The Dodgers, in an unsuccessful last-minute effort to make a deal with free-agent pitcher Dave Righetti Saturday, either botched the negotiations or simply bowed out because they thought they were being used.
It all depends on who's talking.
In any event, Righetti will remain with the New York Yankees, since he accepted their offer of arbitration Saturday.
Meanwhile, the Angels' Mike Witt, the Detroit Tigers' Jack Morris and the St. Louis Cardinals' Jack Clark remained free agents by rejecting arbitration.
Witt's agent, Steve Kay, said he will have an announcement "in the next couple of days." The Yankees and the Oakland Athletics have made offers to Witt, but the pitcher is expected to sign again with the Angels.
Righetti's agent, Bill Goodstein, said from New York that he called Dodger Executive Vice President Fred Claire about 3 p.m., PST, to tell him that Righetti had decided to accept arbitration.
"I initiated the conversation," Goodstein said. "Suddenly, they reversed field and said that we should not rush to accept arbitration.
"When I said I wasn't prepared at that precise moment to give a proposal for three years, Claire expressed surprise. Since I had not even a wink for a three-year contract since we had started this odyssey, I told them I did not have figures at my fingertips. Their response was that I had 10 minutes.
"I called David at his home, and the line was busy. I called the Dodgers back and was told I had eight minutes. I called David back, still busy. I called the Dodgers back. They said four minutes. I called David, still busy.
"At one minute, I told them they could keep their proposal if it was for three years or for 30 years under conditions like that. They had weeks to formulate their proposal."
Asked why the Dodgers took such a hard-line stand, Goodstein said: "I think they thought I was calling the Yankees rather than trying to call David."
Said Claire: "We continued to have negotiations with Bill Goodstein throughout the day, but it became clear to us that Dave Righetti wanted to remain with the New York Yankees.
"Throughout our discussion with Mr. Goodstein, which encompassed many days, and despite frequent requests, at no time did we ever receive any proposals from Mr. Goodstein.
"In light of the foregoing, we concluded that Mr. Goodstein sought only to use the Dodgers as leverage in his negotiations with the Yankees, and we would not allow that to happen."
Goodstein earlier had said: "The most prevelant reason for David accepting arbitration was his inability to secure a three-year contract."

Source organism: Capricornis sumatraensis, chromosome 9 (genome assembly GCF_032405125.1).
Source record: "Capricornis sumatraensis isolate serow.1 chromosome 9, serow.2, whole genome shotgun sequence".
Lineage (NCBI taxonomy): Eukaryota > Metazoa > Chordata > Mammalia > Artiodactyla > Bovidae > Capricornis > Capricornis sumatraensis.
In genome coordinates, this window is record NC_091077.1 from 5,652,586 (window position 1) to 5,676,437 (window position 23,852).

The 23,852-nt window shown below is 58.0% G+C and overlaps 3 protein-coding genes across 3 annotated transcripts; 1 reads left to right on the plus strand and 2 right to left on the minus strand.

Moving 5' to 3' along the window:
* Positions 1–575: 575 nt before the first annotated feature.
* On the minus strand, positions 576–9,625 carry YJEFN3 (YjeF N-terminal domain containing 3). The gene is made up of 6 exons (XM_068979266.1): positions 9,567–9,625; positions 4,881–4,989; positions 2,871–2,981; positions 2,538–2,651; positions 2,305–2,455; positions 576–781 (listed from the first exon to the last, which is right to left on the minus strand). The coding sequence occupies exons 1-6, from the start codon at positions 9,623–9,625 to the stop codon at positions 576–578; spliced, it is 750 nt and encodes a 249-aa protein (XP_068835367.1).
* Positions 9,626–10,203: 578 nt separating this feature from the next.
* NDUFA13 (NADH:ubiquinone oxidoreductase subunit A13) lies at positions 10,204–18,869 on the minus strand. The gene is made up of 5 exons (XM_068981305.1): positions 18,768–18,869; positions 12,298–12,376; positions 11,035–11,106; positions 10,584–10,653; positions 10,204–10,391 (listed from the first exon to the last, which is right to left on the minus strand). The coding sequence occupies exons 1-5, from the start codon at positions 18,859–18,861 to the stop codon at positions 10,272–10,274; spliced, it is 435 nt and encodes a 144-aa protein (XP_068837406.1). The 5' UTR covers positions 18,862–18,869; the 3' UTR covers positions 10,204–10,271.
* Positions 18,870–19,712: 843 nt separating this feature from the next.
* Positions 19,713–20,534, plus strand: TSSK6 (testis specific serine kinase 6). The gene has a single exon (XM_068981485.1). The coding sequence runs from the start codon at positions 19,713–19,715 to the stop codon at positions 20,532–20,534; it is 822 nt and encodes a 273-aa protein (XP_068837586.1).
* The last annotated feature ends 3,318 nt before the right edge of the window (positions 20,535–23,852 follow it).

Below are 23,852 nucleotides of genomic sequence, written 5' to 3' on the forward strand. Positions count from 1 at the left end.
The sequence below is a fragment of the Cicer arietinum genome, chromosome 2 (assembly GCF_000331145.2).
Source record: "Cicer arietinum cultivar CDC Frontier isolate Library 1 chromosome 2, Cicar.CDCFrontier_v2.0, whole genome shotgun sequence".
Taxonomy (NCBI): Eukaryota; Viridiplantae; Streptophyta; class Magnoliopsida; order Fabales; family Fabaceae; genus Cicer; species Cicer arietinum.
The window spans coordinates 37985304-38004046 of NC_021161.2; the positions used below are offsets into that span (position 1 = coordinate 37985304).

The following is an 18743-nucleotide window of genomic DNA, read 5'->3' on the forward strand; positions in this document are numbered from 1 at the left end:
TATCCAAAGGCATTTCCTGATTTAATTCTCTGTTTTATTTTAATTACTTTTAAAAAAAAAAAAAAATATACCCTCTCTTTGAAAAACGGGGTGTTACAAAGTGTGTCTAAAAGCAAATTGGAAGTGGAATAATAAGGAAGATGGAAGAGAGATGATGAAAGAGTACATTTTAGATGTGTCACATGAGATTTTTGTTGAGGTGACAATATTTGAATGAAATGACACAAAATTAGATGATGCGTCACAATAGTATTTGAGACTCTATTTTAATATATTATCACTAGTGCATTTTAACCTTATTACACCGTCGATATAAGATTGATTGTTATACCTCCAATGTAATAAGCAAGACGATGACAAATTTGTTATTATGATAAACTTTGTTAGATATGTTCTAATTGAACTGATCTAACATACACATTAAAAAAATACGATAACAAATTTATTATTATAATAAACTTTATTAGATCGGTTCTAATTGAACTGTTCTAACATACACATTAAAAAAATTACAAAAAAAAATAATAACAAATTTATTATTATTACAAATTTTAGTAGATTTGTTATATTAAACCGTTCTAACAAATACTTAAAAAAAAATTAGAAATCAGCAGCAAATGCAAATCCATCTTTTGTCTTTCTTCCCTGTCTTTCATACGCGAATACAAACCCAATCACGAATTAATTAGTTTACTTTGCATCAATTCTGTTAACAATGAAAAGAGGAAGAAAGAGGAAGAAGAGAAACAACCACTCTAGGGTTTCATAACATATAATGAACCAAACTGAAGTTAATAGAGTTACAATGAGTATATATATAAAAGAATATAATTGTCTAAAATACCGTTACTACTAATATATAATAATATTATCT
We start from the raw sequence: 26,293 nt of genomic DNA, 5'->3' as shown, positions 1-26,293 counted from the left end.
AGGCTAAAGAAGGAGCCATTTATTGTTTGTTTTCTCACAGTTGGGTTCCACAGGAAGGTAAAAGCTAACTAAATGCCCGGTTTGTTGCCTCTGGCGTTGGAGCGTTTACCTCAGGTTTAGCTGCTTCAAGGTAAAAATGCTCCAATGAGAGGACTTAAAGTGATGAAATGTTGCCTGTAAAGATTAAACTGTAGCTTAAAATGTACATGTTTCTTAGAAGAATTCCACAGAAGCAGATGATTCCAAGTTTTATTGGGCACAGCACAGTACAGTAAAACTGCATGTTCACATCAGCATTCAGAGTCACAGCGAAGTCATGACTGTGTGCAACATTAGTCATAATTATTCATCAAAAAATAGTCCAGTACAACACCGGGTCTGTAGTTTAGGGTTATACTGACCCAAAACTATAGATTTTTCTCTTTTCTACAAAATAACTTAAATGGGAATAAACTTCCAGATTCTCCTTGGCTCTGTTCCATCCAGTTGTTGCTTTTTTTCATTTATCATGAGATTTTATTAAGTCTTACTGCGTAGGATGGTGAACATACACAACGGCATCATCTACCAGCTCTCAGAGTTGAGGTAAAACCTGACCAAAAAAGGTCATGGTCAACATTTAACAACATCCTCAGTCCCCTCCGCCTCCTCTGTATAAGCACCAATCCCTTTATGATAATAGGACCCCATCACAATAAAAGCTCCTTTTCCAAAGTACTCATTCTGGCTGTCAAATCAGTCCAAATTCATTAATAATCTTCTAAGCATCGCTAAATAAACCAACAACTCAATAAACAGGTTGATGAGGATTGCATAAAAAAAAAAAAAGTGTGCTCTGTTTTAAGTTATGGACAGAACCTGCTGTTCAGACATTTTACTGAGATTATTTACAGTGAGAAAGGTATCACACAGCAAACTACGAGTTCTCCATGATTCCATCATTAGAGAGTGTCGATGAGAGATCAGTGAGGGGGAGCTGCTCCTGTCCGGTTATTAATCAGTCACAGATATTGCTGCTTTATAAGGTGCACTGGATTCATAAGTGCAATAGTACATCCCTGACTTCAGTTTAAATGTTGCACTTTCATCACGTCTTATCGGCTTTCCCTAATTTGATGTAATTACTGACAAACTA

The deadline for accepting arbitration was midnight, EST, Saturday.
If a player accepts arbitration, he returns to his previous team. If he rejects it, he remains a free agent and his previous team has until Jan. 8 to re-sign him or lose that right until May 1.
Even if a player accepts, he can still negotiate a new contract until an arbitration decision is made in February.
Righetti earned $837,500 from the Yankees last season and is expected to seek in the neighborhood of $1.75 million through arbitration. Righetti had 31 saves and a 3.51 earned-run average last season.
Reportedly, the Yankees have offered Righetti a two-year contract worth $1.35 million a year.
Goodstein said Righetti plans to become a free agent after the 1988 season.
"David wants to be a leader in the movement to thaw the free-agency freeze," Goodstein said. "There is something wrong with the system when no players are being offered more than two-year contracts."
"Here's an established player like David, who is anti-drug, anti-alcohol, pro-team and pro-apple pie, and he can't get a contract of three years or more.
"David is very involved with the community here in New York, and it would be the same in Los Angeles if he went there. He wants the security of a long-term contract so that he can obtain a home and establish himself in the community."
Other free agents accepting arbitration Saturday were the Tigers' Frank Tanana, the Kansas City Royals' Jamie Quirk and the Chicago White Sox's Dave LaPoint.
Tim Laudner of the Minnesota Twins and Bill Almon of the New York Mets accepted last week, and Tommy John reached an agreement with the Yankees Saturday on a one-year contract for $375,000.
Besides Witt, Clark and Morris, also rejecting arbitration were the San Francisco Giants' Atlee Hammaker, the Houston Astros' Dave Smith, the Milwaukee Brewers' Paul Molitor and the Royals' Charlie Leibrandt.
Other free agents who have rejected arbitration are Gary Gaetti and Juan Berenguer of the Twins, Thad Bosley of the Royals, Danny Darwin and Larry Andersen of the Astros and John Candelaria of the Mets.
Clark, Molitor, Gaetti and Leibrandt are all expected to re-sign with their teams.
Bill Gullickson, another Yankee pitcher, earlier rejected arbitration.
Morris, the winningest pitcher in the 1980s, explained why he rejected arbitration.
"I've done the arbitration thing before," he said. "I'm not really interested in going through that again. There isn't anything to be gained by it."
Morris accepted arbitration last year five minutes before a similar deadline. He won a $1.85-million salary in the process. Morris now wants a two-year contract worth $4 million, and the Tigers have offered about $3.9 million.
Molitor said: "By rejecting . . . you have the right to withhold service until you're satisfied with the contract offer."